The class's expectation for Bill's success was a reflection of Bill's philosophy of life. If work was any fun, it would be called play. I've always been the serious kid, and Bill's always been the kid who knew how to have a good time. Two years ago, Bill said good-bye Baltimore and hello Miami. He liked the lazy hot sun, the open water, and the girls in bikinis.
Two days ago, Bill disappeared off the face of the earth. And he did it while I was talking to him. He woke me up with a phone call in the middle of the night.
"Barney," Bill yelled over the phone line. "I have to leave Miami for a while. Tell Mom I'm okay."
I squinted at my bedside clock. Two AM. Not late for Bill who spent a lot of time in South Beach bars. Real late for me who worked nine to five and went to bed at ten.
"What's that noise?" I asked him. "I can hardly hear you."
"Boat engine. Listen, I don't want you to worry if you don't hear from me. And if some guys show up looking for me, don't tell them anything. Unless it's Sam Hooker. Tell Sam Hooker he can kiss my exhaust pipe."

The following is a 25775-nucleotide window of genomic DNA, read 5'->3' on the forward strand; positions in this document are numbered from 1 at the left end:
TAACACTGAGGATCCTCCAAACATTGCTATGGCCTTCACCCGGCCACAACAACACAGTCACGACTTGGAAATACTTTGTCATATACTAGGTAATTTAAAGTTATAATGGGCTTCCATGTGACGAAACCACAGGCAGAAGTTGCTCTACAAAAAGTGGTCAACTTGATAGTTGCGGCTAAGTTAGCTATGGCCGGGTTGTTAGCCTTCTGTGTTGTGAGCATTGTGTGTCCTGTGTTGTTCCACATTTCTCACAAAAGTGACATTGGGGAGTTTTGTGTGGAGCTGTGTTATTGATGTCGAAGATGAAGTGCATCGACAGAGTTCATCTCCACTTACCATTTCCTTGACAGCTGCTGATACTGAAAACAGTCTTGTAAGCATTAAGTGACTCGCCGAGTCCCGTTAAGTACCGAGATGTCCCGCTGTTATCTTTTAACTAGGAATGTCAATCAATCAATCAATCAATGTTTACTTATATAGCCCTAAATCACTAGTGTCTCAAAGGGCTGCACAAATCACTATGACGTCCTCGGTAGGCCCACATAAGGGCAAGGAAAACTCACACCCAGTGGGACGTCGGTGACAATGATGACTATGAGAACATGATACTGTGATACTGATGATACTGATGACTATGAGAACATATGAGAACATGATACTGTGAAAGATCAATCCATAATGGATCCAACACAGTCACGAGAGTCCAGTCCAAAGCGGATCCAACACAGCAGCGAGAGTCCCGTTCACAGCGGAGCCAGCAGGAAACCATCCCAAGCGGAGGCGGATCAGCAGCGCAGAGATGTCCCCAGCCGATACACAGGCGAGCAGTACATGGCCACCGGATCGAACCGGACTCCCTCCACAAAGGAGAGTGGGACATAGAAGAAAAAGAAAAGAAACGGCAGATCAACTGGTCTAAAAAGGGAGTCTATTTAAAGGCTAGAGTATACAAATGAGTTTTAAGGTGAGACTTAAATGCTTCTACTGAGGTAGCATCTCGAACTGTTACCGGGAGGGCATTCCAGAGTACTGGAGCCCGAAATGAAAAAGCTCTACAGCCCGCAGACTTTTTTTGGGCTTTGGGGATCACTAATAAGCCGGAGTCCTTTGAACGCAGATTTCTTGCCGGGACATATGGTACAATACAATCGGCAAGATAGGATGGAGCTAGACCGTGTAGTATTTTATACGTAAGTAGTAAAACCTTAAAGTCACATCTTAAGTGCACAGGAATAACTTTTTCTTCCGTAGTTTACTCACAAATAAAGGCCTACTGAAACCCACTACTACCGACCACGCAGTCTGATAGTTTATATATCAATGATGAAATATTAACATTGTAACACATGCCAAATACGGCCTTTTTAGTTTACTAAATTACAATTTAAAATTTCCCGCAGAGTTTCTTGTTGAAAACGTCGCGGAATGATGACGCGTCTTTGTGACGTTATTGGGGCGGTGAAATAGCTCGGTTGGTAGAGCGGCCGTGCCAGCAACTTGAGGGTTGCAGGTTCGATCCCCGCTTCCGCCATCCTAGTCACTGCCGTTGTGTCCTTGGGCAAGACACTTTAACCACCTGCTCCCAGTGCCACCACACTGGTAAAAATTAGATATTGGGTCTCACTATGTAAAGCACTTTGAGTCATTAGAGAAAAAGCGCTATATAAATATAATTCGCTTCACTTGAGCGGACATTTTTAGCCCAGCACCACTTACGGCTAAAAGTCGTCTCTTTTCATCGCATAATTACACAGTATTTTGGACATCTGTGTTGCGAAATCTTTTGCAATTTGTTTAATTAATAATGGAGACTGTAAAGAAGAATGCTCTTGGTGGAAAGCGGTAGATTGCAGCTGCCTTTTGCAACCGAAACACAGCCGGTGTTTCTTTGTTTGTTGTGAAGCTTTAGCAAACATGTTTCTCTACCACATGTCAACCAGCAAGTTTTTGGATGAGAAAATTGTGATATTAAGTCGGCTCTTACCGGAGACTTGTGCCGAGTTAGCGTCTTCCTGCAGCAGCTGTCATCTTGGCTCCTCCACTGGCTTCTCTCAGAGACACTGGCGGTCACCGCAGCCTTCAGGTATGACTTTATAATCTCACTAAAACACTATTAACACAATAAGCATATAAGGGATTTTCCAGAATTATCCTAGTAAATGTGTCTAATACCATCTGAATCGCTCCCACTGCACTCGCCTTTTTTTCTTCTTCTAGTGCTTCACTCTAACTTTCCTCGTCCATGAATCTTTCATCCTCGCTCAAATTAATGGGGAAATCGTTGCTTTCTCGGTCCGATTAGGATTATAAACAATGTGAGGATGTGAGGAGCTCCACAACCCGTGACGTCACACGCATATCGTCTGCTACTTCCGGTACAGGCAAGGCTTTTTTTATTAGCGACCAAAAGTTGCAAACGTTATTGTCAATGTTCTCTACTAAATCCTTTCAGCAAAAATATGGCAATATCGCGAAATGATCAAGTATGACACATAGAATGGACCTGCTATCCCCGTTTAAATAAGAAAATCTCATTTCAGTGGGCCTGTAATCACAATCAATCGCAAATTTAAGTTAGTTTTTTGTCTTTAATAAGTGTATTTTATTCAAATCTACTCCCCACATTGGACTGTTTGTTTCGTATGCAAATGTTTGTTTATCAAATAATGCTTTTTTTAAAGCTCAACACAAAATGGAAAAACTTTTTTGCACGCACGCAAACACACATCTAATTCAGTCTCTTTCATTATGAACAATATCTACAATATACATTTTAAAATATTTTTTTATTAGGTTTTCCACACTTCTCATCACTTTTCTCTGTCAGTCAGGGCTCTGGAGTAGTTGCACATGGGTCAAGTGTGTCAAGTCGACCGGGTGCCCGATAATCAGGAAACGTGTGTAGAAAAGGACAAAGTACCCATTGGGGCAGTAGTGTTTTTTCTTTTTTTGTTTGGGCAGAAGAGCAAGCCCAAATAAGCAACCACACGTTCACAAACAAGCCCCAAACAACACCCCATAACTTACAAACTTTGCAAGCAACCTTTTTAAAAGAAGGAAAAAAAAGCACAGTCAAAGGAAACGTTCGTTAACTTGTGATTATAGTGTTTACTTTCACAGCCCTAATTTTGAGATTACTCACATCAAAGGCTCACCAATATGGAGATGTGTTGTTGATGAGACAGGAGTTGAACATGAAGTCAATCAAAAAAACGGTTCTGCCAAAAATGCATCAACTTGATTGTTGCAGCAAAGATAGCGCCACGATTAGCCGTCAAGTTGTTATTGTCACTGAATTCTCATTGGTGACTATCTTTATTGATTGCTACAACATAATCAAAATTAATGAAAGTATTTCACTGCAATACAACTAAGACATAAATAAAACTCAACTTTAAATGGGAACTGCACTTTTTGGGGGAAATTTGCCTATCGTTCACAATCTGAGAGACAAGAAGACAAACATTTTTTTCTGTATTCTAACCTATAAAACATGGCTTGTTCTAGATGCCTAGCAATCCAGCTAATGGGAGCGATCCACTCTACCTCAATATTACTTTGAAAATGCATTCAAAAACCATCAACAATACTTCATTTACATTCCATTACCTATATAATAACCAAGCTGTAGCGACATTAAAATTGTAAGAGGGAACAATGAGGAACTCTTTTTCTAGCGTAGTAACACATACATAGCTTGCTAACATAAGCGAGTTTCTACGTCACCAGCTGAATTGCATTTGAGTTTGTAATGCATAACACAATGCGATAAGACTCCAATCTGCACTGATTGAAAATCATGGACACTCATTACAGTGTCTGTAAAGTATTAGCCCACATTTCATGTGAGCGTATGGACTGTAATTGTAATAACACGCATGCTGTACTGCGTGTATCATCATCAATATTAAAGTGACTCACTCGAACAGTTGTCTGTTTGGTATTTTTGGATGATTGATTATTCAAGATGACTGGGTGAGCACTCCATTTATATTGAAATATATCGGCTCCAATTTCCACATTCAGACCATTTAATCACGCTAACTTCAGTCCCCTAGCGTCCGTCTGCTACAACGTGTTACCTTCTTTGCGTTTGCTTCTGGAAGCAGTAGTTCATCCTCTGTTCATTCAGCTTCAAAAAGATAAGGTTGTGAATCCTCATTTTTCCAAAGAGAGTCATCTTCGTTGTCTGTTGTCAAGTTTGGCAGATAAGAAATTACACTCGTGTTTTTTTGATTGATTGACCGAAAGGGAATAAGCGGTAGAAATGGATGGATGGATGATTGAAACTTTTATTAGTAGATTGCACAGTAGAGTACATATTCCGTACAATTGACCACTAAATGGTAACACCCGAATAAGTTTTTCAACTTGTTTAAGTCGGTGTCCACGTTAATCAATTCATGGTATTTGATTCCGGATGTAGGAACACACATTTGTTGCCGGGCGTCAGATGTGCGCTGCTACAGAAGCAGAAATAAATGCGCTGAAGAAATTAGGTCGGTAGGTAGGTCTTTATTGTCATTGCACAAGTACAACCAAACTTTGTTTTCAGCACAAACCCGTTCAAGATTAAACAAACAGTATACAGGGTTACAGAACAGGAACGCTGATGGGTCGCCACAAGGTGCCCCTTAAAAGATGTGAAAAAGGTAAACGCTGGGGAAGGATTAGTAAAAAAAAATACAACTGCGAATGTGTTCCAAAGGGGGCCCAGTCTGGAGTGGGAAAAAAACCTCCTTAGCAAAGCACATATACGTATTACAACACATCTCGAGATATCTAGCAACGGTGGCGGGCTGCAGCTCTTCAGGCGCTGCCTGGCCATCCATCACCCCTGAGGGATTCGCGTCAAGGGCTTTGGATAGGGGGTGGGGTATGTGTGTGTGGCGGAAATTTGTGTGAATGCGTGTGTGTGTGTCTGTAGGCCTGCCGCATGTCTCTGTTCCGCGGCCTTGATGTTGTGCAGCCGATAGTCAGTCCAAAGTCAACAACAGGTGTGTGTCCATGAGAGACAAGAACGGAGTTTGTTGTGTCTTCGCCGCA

"Guys? What guys? And what do you mean, don't tell them anything?"
"I have to go. I have to ... oh shit."
I heard a woman scream in the background, and the line went dead.
Baltimore is cold in January. The wind whips in from the harbor and slices up the side streets, citywide. We get a couple snowstorms each year and some freezing rain, but mostly we get bone-chilling gray gloom. In the midst of the gray gloom, pots of chili bubble on stoves, beer flows like water, sausages are stuffed into hard rolls, and doughnuts are a necessity to survival.